Hard to tell from the samples, but most of the questions appear to be either comprehension-based and "what do you think" types of questions, rather than guided analysis or discussion. The literary analysis page is great with short definitions of literary terms, but there does not seem to be much work with those literary terms, or depth/teaching info in how to use those terms to analyze works of literature. Writing assignments in the samples are creative writing-based rather than traditional Literature class types of writing (reader response, literary analysis essay, research paper, etc.). The table of contents and sample pages did not indicate that there is any writing instruction / examples / grading rubric.


JMO based on the samples: RwtB has a solid selection of works for the reading list, and looks like a nice beginning "framework" for study of those works, but unless it goes deeper than what can be seen from the samples, this seems a bit "surface level" for high school Literature and literary analysis.


On the other hand, if your student is at an 8th/9th grade level of Literature, and has a high interest in American Lit., this could be a good first step into classic Literature. JMO: I would get vol. 1 and 2, and condense to just 1 year of American Lit by picking and choosing works of high interest, and skipping the History-based works in the first 1/3rd of vol. 1. (Or, do those as part of History studies.)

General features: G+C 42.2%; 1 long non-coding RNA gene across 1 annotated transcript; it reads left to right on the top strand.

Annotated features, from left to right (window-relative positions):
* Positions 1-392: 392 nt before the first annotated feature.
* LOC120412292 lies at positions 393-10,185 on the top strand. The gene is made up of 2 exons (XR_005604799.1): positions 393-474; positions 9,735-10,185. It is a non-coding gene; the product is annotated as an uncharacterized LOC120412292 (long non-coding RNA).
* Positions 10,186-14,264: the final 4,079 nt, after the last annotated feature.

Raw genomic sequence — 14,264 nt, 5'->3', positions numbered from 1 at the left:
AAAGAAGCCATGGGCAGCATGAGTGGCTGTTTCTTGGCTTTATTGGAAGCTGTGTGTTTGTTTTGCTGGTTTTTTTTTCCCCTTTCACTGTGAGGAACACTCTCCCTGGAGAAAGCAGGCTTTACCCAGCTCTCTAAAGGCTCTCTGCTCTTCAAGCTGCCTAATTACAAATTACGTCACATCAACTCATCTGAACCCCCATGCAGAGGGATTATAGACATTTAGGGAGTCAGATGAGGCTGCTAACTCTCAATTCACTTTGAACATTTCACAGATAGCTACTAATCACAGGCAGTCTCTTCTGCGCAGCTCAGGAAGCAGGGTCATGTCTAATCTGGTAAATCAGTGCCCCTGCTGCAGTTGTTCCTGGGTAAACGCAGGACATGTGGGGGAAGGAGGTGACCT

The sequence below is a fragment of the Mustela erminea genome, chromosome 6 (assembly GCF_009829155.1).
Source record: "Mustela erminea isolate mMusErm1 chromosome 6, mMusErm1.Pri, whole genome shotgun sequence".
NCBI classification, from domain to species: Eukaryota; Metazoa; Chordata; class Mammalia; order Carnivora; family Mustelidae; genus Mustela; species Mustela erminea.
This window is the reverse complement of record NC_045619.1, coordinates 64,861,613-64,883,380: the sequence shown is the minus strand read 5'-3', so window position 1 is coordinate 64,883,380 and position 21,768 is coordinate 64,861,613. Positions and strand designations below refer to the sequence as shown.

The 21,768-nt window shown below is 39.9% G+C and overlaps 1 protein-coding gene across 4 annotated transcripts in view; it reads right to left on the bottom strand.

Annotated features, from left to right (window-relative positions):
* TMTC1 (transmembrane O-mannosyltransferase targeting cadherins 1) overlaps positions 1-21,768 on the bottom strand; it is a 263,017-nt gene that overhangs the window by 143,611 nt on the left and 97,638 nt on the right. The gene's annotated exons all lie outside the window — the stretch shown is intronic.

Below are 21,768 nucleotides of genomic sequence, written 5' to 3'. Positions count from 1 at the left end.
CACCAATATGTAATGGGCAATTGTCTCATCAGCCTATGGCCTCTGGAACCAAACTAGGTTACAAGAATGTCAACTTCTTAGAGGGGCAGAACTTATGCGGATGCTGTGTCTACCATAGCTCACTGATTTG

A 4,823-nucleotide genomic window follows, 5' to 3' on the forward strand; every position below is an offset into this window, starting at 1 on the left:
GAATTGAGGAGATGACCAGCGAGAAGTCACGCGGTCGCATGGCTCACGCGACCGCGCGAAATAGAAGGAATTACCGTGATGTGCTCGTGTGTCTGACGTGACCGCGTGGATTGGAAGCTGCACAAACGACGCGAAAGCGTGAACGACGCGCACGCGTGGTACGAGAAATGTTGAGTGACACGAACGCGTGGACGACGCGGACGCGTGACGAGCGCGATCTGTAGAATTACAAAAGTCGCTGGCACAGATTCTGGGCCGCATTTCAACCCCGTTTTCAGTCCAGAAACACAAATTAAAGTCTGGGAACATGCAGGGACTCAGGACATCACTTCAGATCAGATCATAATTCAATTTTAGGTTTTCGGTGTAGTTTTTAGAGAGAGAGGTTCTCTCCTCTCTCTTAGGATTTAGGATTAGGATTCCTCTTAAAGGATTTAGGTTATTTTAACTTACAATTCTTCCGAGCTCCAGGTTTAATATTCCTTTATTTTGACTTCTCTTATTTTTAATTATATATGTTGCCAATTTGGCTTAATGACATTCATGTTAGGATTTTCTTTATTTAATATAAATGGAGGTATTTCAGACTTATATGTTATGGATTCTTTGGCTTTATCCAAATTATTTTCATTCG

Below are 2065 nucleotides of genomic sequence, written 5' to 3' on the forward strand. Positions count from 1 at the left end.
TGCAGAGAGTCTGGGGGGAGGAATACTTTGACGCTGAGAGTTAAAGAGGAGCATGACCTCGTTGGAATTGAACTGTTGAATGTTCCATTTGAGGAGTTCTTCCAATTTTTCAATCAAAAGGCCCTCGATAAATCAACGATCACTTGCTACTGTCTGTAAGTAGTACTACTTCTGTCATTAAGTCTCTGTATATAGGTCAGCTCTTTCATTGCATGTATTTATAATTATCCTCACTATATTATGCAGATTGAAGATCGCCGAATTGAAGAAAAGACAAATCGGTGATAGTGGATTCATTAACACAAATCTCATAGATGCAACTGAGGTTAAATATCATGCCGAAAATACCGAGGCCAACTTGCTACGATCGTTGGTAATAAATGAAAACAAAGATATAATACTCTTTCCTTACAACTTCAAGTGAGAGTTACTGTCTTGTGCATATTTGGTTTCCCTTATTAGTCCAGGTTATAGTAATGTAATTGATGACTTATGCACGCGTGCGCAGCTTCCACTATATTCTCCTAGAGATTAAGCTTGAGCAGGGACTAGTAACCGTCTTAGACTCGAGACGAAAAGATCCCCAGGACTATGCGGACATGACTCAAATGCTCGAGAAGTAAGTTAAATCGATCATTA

I'm a big fan of encouraging student interests, so since DD would like to do American Lit., one idea would be to go with RwtB and "beef up" the discussion, analysis, and writing with some individual lit. guides. I would also suggest doing something like Teaching the Classics, or other resource, alongside RwtB to guide you and DD into how to "go deeper" into Literature for your future high school years of Literature.


You might also check out some other American Lit. programs and compare depth and types of works covered; a few options:

Excellence in Literature: American Lit.

Bob Jones University Press: American Lit.

Lightning Lit & Comp:



BEST of luck in finding what is the best fit for your family! And welcome to high school planning! :) Warmest regards, Lori D.

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Always appreciate your posts Lori D.  How would Lightning Lit compare with Read with the Best?  Would doing WttW be best done before these others?  Or could WttW be done in "units" thrown inbetween "units" of the others?  She's already an avid reader and loves to just dicuss books with me.  I let this be led by her though and sometimes she'll get deep and sometimes misses it completely.  Natural for a 15 year old I'm sure.  She'll be 10th grade this next year.  


Also, the Read with the Best is recommended to use alongside her Write with the Best Vol. 2 - so I'm guessing that's the writing instruction part.  Thanks for thinking with me.